12 “Sure” Deal Breakers When Screening a Prospective Tenant

1If you are a discriminating landlord, you surely have a number of conditions on which you will disqualify a prospective tenant. As long as you discriminate legally, and not against any fair housing laws, we may share the same “Deal Breakers” below. Some of these can go either way, depending on the needs of the landlord. Please let us know if you have any “sure deal-breakers” not listed.

  1. Bankruptcy
    Do you know what a person has to go through before deciding to declare bankruptcy? It can sometimes be years of dodging creditors and bill collectors. It is a process that teaches an individual how to get around paying creditors. It is not a pleasant experience, and it usually educates and hardens a person towards all creditors.
    I don’t mean to say people who have gone bankrupt are not nice people or will not be good tenants!I mean to say that I prefer not to rent to people who are not afraid to damage their already damaged credit.

 

  1. Prior Eviction
    Any tenant who has been evicted probably has very bad credit and may feel confident in gaining a few months free rent in an eviction should the need arise.

 

  1. Criminal History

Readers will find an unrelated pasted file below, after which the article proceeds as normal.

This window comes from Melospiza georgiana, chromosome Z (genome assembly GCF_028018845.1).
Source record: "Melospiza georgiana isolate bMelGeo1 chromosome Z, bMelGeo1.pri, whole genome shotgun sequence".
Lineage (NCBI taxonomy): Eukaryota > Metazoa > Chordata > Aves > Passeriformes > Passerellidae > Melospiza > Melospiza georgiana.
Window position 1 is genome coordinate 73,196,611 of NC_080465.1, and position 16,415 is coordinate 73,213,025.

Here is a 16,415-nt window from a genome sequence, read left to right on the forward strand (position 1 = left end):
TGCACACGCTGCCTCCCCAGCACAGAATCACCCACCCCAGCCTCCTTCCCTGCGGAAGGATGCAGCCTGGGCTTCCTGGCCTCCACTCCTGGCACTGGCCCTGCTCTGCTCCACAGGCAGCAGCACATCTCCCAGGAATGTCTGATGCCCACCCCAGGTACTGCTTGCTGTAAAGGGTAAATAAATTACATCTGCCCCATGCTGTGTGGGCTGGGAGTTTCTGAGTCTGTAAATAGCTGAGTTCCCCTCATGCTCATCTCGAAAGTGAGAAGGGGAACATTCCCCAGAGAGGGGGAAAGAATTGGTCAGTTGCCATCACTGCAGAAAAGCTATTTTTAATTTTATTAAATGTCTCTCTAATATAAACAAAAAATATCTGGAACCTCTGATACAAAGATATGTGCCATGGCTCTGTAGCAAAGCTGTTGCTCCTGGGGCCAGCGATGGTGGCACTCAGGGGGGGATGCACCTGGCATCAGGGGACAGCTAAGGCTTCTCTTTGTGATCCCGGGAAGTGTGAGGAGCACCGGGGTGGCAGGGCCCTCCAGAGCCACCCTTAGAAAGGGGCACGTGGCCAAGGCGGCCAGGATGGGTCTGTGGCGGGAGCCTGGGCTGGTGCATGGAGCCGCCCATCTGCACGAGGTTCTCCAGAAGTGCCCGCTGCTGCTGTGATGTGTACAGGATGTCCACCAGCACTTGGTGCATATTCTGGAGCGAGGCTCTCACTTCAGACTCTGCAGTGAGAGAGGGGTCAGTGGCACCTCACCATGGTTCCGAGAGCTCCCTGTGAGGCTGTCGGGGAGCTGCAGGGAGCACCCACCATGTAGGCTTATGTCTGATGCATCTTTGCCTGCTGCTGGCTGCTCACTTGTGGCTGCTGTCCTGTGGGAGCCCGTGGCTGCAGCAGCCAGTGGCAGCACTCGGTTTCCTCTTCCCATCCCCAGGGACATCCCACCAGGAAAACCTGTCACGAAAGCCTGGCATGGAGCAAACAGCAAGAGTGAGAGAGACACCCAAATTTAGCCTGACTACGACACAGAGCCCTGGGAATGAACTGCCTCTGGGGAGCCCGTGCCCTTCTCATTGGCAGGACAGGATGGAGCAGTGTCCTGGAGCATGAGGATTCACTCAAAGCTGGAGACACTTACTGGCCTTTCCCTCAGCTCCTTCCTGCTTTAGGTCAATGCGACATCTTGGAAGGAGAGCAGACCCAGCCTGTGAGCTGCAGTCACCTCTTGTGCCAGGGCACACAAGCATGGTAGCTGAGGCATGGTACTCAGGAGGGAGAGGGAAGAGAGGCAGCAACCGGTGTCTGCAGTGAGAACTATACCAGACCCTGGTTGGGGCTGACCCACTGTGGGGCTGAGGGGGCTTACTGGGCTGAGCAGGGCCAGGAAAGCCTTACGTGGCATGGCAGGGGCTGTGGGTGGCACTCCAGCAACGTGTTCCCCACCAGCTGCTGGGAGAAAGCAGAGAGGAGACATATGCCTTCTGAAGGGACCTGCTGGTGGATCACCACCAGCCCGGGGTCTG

I’ve been asked by a few landlords, “Am I allowed to discriminate against someone with a criminal history?” Of course you can! Yes, it is legal to decline an applicant because they have a criminal record.
    It may notbe politically correct to decline criminals, but Criminals are not a protected class…. Yet. Obviously, you need to use your common sense on this. A DUI or speeding ticket, for instance doesn’t necessarily make someone a bad tenant, while a conviction for domestic violence could be more of a warning sign.

 

  1. No Money
    Are you a landlord who needs to collect the rent? Or are you a charity who takes in unfortunates who don’t have all the required move-in money?
    If you want to survive in the landlord business, you need tenants who can afford to move in and pay the rent every month.